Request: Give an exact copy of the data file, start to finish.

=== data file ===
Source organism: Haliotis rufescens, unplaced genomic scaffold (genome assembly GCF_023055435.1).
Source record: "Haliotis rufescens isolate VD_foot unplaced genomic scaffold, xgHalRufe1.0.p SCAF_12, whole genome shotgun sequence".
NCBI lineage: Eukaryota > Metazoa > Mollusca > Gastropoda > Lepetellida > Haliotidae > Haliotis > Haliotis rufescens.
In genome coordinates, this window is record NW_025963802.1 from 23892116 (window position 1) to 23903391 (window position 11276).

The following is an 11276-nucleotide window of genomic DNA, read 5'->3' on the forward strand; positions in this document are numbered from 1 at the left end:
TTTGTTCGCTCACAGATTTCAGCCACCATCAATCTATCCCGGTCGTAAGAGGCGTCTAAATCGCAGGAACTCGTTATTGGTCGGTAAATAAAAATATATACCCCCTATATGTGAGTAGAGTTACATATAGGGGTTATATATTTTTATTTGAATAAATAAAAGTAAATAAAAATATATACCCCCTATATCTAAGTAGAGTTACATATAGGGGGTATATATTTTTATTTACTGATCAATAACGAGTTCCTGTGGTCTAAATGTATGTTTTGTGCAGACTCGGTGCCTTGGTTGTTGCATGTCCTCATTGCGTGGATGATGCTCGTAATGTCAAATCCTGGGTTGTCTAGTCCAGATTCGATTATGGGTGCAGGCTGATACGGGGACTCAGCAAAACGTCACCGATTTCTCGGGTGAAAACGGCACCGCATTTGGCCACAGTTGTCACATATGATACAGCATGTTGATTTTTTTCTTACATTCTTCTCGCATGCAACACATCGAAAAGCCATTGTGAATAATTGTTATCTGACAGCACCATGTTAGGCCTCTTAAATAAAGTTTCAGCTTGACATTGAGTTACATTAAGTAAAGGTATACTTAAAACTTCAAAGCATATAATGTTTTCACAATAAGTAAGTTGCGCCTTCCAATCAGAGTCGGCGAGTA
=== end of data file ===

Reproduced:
Source organism: Haliotis rufescens, unplaced genomic scaffold (genome assembly GCF_023055435.1).
Source record: "Haliotis rufescens isolate VD_foot unplaced genomic scaffold, xgHalRufe1.0.p SCAF_12, whole genome shotgun sequence".
NCBI lineage: Eukaryota > Metazoa > Mollusca > Gastropoda > Lepetellida > Haliotidae > Haliotis > Haliotis rufescens.
In genome coordinates, this window is record NW_025963802.1 from 23892116 (window position 1) to 23903391 (window position 11276).

The following is an 11276-nucleotide window of genomic DNA, read 5'->3' on the forward strand; positions in this document are numbered from 1 at the left end:
TTTGTTCGCTCACAGATTTCAGCCACCATCAATCTATCCCGGTCGTAAGAGGCGTCTAAATCGCAGGAACTCGTTATTGGTCGGTAAATAAAAATATATACCCCCTATATGTGAGTAGAGTTACATATAGGGGTTATATATTTTTATTTGAATAAATAAAAGTAAATAAAAATATATACCCCCTATATCTAAGTAGAGTTACATATAGGGGGTATATATTTTTATTTACTGATCAATAACGAGTTCCTGTGGTCTAAATGTATGTTTTGTGCAGACTCGGTGCCTTGGTTGTTGCATGTCCTCATTGCGTGGATGATGCTCGTAATGTCAAATCCTGGGTTGTCTAGTCCAGATTCGATTATGGGTGCAGGCTGATACGGGGACTCAGCAAAACGTCACCGATTTCTCGGGTGAAAACGGCACCGCATTTGGCCACAGTTGTCACATATGATACAGCATGTTGATTTTTTTCTTACATTCTTCTCGCATGCAACACATCGAAAAGCCATTGTGAATAATTGTTATCTGACAGCACCATGTTAGGCCTCTTAAATAAAGTTTCAGCTTGACATTGAGTTACATTAAGTAAAGGTATACTTAAAACTTCAAAGCATATAATGTTTTCACAATAAGTAAGTTGCGCCTTCCAATCAGAGTCGGCGAGTA